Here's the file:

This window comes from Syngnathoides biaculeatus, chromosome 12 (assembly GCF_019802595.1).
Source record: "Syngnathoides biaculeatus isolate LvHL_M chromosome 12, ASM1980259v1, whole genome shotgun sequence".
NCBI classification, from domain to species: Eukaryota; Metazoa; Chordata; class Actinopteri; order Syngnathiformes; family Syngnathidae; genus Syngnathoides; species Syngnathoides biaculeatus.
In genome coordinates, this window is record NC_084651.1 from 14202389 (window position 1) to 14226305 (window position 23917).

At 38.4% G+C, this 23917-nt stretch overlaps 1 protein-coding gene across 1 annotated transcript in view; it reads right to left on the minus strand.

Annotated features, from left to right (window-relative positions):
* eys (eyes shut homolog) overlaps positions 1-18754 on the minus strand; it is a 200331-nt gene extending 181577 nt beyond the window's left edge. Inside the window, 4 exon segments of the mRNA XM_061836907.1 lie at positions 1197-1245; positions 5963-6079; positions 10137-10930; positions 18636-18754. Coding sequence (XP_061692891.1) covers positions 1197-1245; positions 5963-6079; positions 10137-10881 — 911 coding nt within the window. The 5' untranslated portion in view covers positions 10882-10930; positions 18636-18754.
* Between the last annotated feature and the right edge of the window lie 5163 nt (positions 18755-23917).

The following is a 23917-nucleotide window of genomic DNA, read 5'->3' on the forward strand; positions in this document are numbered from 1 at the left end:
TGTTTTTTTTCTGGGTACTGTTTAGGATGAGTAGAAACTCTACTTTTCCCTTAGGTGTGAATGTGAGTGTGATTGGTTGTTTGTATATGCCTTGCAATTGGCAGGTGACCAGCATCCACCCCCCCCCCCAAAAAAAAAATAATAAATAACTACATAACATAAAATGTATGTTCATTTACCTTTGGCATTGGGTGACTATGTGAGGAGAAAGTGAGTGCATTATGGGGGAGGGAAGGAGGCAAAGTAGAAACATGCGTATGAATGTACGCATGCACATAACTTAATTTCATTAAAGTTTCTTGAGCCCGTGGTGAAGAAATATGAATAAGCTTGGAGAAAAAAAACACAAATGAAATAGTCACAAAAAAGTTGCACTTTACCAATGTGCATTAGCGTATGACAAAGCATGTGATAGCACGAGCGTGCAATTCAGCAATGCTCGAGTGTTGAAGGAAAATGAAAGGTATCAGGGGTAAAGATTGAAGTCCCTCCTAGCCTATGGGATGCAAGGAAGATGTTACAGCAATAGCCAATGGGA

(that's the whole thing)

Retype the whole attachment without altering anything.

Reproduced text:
This window comes from Syngnathoides biaculeatus, chromosome 12 (assembly GCF_019802595.1).
Source record: "Syngnathoides biaculeatus isolate LvHL_M chromosome 12, ASM1980259v1, whole genome shotgun sequence".
NCBI classification, from domain to species: Eukaryota; Metazoa; Chordata; class Actinopteri; order Syngnathiformes; family Syngnathidae; genus Syngnathoides; species Syngnathoides biaculeatus.
In genome coordinates, this window is record NC_084651.1 from 14202389 (window position 1) to 14226305 (window position 23917).

At 38.4% G+C, this 23917-nt stretch overlaps 1 protein-coding gene across 1 annotated transcript in view; it reads right to left on the minus strand.

Annotated features, from left to right (window-relative positions):
* eys (eyes shut homolog) overlaps positions 1-18754 on the minus strand; it is a 200331-nt gene extending 181577 nt beyond the window's left edge. Inside the window, 4 exon segments of the mRNA XM_061836907.1 lie at positions 1197-1245; positions 5963-6079; positions 10137-10930; positions 18636-18754. Coding sequence (XP_061692891.1) covers positions 1197-1245; positions 5963-6079; positions 10137-10881 — 911 coding nt within the window. The 5' untranslated portion in view covers positions 10882-10930; positions 18636-18754.
* Between the last annotated feature and the right edge of the window lie 5163 nt (positions 18755-23917).

The following is a 23917-nucleotide window of genomic DNA, read 5'->3' on the forward strand; positions in this document are numbered from 1 at the left end:
TGTTTTTTTTCTGGGTACTGTTTAGGATGAGTAGAAACTCTACTTTTCCCTTAGGTGTGAATGTGAGTGTGATTGGTTGTTTGTATATGCCTTGCAATTGGCAGGTGACCAGCATCCACCCCCCCCCCCAAAAAAAAAATAATAAATAACTACATAACATAAAATGTATGTTCATTTACCTTTGGCATTGGGTGACTATGTGAGGAGAAAGTGAGTGCATTATGGGGGAGGGAAGGAGGCAAAGTAGAAACATGCGTATGAATGTACGCATGCACATAACTTAATTTCATTAAAGTTTCTTGAGCCCGTGGTGAAGAAATATGAATAAGCTTGGAGAAAAAAAACACAAATGAAATAGTCACAAAAAAGTTGCACTTTACCAATGTGCATTAGCGTATGACAAAGCATGTGATAGCACGAGCGTGCAATTCAGCAATGCTCGAGTGTTGAAGGAAAATGAAAGGTATCAGGGGTAAAGATTGAAGTCCCTCCTAGCCTATGGGATGCAAGGAAGATGTTACAGCAATAGCCAATGGGA